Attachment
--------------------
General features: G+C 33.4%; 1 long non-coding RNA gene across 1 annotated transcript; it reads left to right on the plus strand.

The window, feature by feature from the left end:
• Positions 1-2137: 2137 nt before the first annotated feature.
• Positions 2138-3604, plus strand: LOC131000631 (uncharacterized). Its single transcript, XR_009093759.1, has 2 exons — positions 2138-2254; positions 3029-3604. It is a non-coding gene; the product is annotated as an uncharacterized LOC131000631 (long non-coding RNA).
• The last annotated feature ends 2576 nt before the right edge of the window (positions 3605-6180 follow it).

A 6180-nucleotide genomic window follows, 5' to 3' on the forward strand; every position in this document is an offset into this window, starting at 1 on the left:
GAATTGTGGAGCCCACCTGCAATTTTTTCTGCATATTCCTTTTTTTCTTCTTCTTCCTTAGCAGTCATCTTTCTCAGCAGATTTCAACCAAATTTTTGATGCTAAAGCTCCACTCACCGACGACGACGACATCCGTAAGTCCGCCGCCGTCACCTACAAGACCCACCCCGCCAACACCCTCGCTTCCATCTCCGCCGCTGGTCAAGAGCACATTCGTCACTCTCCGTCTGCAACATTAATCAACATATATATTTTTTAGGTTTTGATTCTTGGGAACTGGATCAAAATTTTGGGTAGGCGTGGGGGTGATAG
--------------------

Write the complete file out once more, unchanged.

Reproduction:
General features: G+C 33.4%; 1 long non-coding RNA gene across 1 annotated transcript; it reads left to right on the plus strand.

The window, feature by feature from the left end:
• Positions 1-2137: 2137 nt before the first annotated feature.
• Positions 2138-3604, plus strand: LOC131000631 (uncharacterized). Its single transcript, XR_009093759.1, has 2 exons — positions 2138-2254; positions 3029-3604. It is a non-coding gene; the product is annotated as an uncharacterized LOC131000631 (long non-coding RNA).
• The last annotated feature ends 2576 nt before the right edge of the window (positions 3605-6180 follow it).

A 6180-nucleotide genomic window follows, 5' to 3' on the forward strand; every position in this document is an offset into this window, starting at 1 on the left:
GAATTGTGGAGCCCACCTGCAATTTTTTCTGCATATTCCTTTTTTTCTTCTTCTTCCTTAGCAGTCATCTTTCTCAGCAGATTTCAACCAAATTTTTGATGCTAAAGCTCCACTCACCGACGACGACGACATCCGTAAGTCCGCCGCCGTCACCTACAAGACCCACCCCGCCAACACCCTCGCTTCCATCTCCGCCGCTGGTCAAGAGCACATTCGTCACTCTCCGTCTGCAACATTAATCAACATATATATTTTTTAGGTTTTGATTCTTGGGAACTGGATCAAAATTTTGGGTAGGCGTGGGGGTGATAG